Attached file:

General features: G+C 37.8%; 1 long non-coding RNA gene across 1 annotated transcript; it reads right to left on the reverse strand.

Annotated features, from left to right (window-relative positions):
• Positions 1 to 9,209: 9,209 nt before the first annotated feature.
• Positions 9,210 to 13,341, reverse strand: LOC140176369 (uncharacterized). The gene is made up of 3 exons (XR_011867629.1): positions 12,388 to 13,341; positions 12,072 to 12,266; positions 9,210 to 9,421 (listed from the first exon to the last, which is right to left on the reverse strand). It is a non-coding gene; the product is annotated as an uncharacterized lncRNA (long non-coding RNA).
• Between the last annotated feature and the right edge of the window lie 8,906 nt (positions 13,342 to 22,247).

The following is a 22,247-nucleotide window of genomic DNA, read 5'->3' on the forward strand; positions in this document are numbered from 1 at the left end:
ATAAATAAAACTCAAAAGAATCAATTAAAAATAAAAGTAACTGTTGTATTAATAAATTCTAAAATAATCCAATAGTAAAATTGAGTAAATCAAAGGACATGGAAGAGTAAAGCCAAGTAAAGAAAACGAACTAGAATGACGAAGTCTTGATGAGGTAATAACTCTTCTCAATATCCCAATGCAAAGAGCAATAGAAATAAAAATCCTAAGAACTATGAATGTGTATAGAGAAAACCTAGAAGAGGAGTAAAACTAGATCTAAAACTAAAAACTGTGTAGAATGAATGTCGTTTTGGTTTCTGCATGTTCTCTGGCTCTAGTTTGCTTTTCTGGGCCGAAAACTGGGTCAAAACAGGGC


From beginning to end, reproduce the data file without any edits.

General features: G+C 37.8%; 1 long non-coding RNA gene across 1 annotated transcript; it reads right to left on the reverse strand.

Annotated features, from left to right (window-relative positions):
• Positions 1 to 9,209: 9,209 nt before the first annotated feature.
• Positions 9,210 to 13,341, reverse strand: LOC140176369 (uncharacterized). The gene is made up of 3 exons (XR_011867629.1): positions 12,388 to 13,341; positions 12,072 to 12,266; positions 9,210 to 9,421 (listed from the first exon to the last, which is right to left on the reverse strand). It is a non-coding gene; the product is annotated as an uncharacterized lncRNA (long non-coding RNA).
• Between the last annotated feature and the right edge of the window lie 8,906 nt (positions 13,342 to 22,247).

The following is a 22,247-nucleotide window of genomic DNA, read 5'->3' on the forward strand; positions in this document are numbered from 1 at the left end:
ATAAATAAAACTCAAAAGAATCAATTAAAAATAAAAGTAACTGTTGTATTAATAAATTCTAAAATAATCCAATAGTAAAATTGAGTAAATCAAAGGACATGGAAGAGTAAAGCCAAGTAAAGAAAACGAACTAGAATGACGAAGTCTTGATGAGGTAATAACTCTTCTCAATATCCCAATGCAAAGAGCAATAGAAATAAAAATCCTAAGAACTATGAATGTGTATAGAGAAAACCTAGAAGAGGAGTAAAACTAGATCTAAAACTAAAAACTGTGTAGAATGAATGTCGTTTTGGTTTCTGCATGTTCTCTGGCTCTAGTTTGCTTTTCTGGGCCGAAAACTGGGTCAAAACAGGGC